I’ve known about Malcolm Gladwell for a number of years but my interest in him wasn’t really sparked until recently. I started listening to his podcast, “Revisionist History,” which is a really excellent program. I was not disappointed with this book either.
This book is essentially about epidemics. How did Pokemon Go become a phenomena literally overnight? How does advertising spark exponential rise in sales? Why do certain ideas stick and others don’t? This is the first part of the book. Gladwell examines several different reasons why ideas are spread. He makes it akin to a virus: a virus, like the common cold, infects a community. It starts with just one person until soon many people have it. But ideas are not like the cold. They have to be communicated in a way that disseminates the information. In this, Gladwell introduces three personas: the connectors, mavens, and salesmen. Connectors are people who have a vast array of acquaintances. They know a lot of people and they are generally well versed in their lives. These people are important in the scheme of dissemination because they are like the patient 0 of ideas: they spread ideas to their many acquaintances, who then spread the idea to others in a fashion that can sometimes be alarming. Mavens are people who just know information about anything. Gladwell talks about a man who recommended a restaurant to him in the LA area. He went and tried it. Mavens often know a little bit of everything about anything. Salesmen are the people who convince you to get behind a certain position. These three archetypes are the ways that information is spread and how epidemics are created.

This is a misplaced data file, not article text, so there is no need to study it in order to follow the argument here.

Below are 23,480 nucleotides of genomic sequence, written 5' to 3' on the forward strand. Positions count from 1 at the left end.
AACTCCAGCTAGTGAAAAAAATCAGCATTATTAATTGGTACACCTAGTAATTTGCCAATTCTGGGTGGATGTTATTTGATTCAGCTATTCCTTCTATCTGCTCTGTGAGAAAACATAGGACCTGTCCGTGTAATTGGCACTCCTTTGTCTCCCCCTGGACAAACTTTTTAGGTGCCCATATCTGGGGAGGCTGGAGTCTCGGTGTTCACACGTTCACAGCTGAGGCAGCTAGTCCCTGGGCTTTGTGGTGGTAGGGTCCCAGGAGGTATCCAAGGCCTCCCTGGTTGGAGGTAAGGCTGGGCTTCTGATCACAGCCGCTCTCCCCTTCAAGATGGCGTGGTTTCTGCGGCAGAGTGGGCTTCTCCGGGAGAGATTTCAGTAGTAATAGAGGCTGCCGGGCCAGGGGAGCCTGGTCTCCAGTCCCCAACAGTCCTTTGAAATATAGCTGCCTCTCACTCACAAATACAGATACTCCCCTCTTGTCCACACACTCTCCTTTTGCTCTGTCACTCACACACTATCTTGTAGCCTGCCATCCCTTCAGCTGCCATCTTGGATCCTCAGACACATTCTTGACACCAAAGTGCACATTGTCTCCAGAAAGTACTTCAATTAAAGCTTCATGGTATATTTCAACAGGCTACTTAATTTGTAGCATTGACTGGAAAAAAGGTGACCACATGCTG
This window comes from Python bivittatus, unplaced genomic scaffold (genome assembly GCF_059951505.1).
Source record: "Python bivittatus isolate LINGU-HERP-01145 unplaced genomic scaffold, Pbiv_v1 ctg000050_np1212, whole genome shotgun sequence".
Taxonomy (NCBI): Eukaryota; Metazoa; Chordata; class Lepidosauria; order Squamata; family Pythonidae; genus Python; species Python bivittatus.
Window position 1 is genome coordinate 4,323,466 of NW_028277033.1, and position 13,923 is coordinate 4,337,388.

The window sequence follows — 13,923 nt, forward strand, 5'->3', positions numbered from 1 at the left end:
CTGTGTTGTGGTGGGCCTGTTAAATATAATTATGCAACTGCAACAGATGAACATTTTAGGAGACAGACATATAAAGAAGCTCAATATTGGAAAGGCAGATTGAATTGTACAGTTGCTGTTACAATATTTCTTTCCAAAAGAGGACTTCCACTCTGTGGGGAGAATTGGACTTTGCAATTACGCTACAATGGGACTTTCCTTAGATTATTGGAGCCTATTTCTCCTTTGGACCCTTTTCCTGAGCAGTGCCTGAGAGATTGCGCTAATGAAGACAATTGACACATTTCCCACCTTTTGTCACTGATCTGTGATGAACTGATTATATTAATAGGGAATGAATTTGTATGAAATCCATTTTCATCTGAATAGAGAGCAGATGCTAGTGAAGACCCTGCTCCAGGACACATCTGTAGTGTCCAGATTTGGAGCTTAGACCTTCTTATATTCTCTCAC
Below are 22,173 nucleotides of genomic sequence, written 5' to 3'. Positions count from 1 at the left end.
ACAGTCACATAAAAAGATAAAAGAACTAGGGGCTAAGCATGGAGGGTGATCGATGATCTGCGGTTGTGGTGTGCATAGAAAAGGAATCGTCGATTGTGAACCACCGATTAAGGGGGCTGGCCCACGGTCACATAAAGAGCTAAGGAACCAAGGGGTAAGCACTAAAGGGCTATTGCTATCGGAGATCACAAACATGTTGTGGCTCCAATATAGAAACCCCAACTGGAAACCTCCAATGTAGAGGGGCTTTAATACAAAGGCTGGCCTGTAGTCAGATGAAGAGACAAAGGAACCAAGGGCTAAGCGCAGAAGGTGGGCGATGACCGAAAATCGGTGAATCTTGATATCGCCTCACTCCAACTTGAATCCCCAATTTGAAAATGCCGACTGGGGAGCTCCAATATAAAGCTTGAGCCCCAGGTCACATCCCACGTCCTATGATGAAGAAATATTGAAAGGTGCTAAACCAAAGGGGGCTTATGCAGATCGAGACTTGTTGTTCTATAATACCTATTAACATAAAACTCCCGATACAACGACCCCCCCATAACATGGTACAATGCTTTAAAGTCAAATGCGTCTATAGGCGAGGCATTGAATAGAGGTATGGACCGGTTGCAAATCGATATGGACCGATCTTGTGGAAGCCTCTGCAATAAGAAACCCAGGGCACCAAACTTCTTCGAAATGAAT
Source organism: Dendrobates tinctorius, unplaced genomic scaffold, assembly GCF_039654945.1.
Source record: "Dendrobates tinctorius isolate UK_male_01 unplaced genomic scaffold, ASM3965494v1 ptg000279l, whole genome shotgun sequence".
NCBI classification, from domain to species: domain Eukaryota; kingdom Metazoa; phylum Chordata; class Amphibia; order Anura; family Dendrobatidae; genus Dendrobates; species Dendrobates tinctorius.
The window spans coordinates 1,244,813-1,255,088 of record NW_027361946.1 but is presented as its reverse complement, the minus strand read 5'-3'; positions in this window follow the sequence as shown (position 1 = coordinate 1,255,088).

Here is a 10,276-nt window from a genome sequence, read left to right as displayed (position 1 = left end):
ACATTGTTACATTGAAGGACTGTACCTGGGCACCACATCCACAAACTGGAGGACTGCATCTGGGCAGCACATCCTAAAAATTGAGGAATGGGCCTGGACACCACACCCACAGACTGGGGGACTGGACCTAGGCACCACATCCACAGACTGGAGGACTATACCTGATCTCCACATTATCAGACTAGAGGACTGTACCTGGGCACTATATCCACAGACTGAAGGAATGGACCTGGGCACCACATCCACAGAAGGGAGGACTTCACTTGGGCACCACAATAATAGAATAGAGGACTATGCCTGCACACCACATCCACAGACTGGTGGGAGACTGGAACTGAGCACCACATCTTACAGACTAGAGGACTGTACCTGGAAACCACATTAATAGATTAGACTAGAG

But an idea that isn’t good won’t become an epidemic. There has to be a way for the idea to stick in people’s minds. It has to be memorable. Gladwell uses Blue’s Clues to illustrate this. What makes Blue’s Clues so fascinating is that the same episode of the show is run five days a week. Why? Because children are not like adults who can remember things from yesterday with ease. Instead, they need constant repetition. Blue’s Clues understood this. In addition, Blue’s Clues wanted a certain interaction with the children. If you’ve ever seen the show, it’s hard to watch as an adult when the host of the show, Steve, asks the children a question and waits for what seems like an eternity for the children at home to shout out the answer. The show was a hit with kids for the reason that it was sticky enough to grab the attention of children.
There are other really interesting anecdotes Gladwell brings up. The crime problem in New York City in the 80’s was some of the worst in the cities history. Suddenly, without warning, it plummeted. The administration in New York did little things to clean up the city. For example, one of the biggest problems on the subway system was graffiti. The city came up with a plan that no subway car was to leave the station with graffiti on it. Even if folks did vandalize the cars, they would be painted over before leaving. This small change of cleaning up the city in small ways lead to a big impact on the city as a whole.
And that’s really the point of the book. There are little changes that we can make that will lead to big, good, consequences. And it’s a really interesting theory. I really enjoyed reading this book and I’m looking forward to reading more of Malcolm Gladwell’s works.